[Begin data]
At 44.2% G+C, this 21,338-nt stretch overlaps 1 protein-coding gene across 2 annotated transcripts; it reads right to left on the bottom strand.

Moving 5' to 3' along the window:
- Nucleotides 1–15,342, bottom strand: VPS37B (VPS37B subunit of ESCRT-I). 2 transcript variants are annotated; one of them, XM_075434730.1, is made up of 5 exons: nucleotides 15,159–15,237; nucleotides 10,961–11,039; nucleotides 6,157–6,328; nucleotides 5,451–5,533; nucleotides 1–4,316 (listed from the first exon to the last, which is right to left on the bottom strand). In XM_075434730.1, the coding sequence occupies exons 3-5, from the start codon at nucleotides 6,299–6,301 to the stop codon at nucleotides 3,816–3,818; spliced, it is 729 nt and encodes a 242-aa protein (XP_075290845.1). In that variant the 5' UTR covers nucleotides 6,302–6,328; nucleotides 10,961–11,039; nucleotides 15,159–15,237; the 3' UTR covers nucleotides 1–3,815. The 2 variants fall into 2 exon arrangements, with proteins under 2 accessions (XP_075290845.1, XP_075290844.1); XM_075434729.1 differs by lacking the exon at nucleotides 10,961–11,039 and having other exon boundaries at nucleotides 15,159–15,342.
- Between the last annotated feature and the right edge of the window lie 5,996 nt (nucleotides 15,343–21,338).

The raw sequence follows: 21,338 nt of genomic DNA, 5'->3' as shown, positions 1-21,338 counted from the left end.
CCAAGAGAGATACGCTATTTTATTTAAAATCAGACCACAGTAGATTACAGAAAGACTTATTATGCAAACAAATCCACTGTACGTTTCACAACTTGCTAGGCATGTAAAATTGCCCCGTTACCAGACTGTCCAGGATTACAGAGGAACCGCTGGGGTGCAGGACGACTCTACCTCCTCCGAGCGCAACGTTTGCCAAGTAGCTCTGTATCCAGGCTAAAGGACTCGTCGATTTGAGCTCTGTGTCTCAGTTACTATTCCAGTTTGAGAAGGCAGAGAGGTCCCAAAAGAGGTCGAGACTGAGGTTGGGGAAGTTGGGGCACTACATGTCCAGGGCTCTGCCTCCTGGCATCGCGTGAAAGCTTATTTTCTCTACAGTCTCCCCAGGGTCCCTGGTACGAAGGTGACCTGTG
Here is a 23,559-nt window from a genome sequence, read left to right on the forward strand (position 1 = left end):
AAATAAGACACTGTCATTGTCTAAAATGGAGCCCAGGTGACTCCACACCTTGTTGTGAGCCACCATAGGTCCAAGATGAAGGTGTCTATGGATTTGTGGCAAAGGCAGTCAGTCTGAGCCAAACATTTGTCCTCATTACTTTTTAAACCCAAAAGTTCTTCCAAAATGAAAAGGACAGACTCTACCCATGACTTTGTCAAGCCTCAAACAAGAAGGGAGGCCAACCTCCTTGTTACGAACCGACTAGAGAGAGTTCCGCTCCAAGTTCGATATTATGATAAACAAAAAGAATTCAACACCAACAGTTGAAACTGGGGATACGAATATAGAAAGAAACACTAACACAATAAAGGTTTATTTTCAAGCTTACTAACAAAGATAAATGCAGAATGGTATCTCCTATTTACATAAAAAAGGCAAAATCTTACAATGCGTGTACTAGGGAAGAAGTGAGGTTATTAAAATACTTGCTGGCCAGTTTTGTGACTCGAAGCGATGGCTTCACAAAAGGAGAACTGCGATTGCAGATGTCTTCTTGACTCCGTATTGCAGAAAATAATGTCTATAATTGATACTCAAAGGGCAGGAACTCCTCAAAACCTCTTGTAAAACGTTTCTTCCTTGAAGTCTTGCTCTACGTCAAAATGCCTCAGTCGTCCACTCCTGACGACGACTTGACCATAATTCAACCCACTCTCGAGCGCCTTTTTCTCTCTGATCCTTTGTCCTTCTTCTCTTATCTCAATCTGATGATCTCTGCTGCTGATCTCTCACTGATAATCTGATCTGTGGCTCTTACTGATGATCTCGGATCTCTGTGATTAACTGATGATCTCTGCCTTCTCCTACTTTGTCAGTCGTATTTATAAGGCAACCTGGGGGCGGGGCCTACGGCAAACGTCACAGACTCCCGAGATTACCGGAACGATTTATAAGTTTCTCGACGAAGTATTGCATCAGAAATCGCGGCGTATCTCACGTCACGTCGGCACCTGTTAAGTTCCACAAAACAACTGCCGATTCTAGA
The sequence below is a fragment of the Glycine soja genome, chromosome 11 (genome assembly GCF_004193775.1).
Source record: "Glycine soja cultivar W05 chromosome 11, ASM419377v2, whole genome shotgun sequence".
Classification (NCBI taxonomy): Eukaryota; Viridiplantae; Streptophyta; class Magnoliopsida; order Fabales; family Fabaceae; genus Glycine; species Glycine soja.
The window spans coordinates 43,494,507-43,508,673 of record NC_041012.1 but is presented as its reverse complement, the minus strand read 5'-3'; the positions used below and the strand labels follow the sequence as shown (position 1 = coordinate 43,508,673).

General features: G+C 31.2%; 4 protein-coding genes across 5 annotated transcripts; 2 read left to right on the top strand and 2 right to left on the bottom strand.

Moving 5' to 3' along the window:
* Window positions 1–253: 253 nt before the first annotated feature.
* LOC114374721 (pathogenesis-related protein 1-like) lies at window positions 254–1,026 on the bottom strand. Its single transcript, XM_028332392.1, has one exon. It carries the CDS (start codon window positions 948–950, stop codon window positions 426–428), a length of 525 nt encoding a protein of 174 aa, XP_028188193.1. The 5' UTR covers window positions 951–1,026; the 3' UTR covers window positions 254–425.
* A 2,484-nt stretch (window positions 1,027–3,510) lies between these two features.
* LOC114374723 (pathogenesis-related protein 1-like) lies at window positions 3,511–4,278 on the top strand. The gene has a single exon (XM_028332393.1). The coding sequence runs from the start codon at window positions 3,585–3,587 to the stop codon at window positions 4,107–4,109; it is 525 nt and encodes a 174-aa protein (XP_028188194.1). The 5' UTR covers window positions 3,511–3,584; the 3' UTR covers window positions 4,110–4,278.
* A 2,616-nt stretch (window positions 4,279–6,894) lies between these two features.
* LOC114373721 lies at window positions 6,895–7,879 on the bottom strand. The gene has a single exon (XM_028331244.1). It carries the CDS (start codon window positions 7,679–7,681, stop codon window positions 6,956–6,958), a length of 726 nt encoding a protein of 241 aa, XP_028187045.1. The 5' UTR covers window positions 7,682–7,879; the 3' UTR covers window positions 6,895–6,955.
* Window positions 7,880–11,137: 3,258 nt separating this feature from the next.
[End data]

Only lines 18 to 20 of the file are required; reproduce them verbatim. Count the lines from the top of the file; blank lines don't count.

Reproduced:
* LOC114374723 (pathogenesis-related protein 1-like) lies at window positions 3,511–4,278 on the top strand. The gene has a single exon (XM_028332393.1). The coding sequence runs from the start codon at window positions 3,585–3,587 to the stop codon at window positions 4,107–4,109; it is 525 nt and encodes a 174-aa protein (XP_028188194.1). The 5' UTR covers window positions 3,511–3,584; the 3' UTR covers window positions 4,110–4,278.
* A 2,616-nt stretch (window positions 4,279–6,894) lies between these two features.
* LOC114373721 lies at window positions 6,895–7,879 on the bottom strand. The gene has a single exon (XM_028331244.1). It carries the CDS (start codon window positions 7,679–7,681, stop codon window positions 6,956–6,958), a length of 726 nt encoding a protein of 241 aa, XP_028187045.1. The 5' UTR covers window positions 7,682–7,879; the 3' UTR covers window positions 6,895–6,955.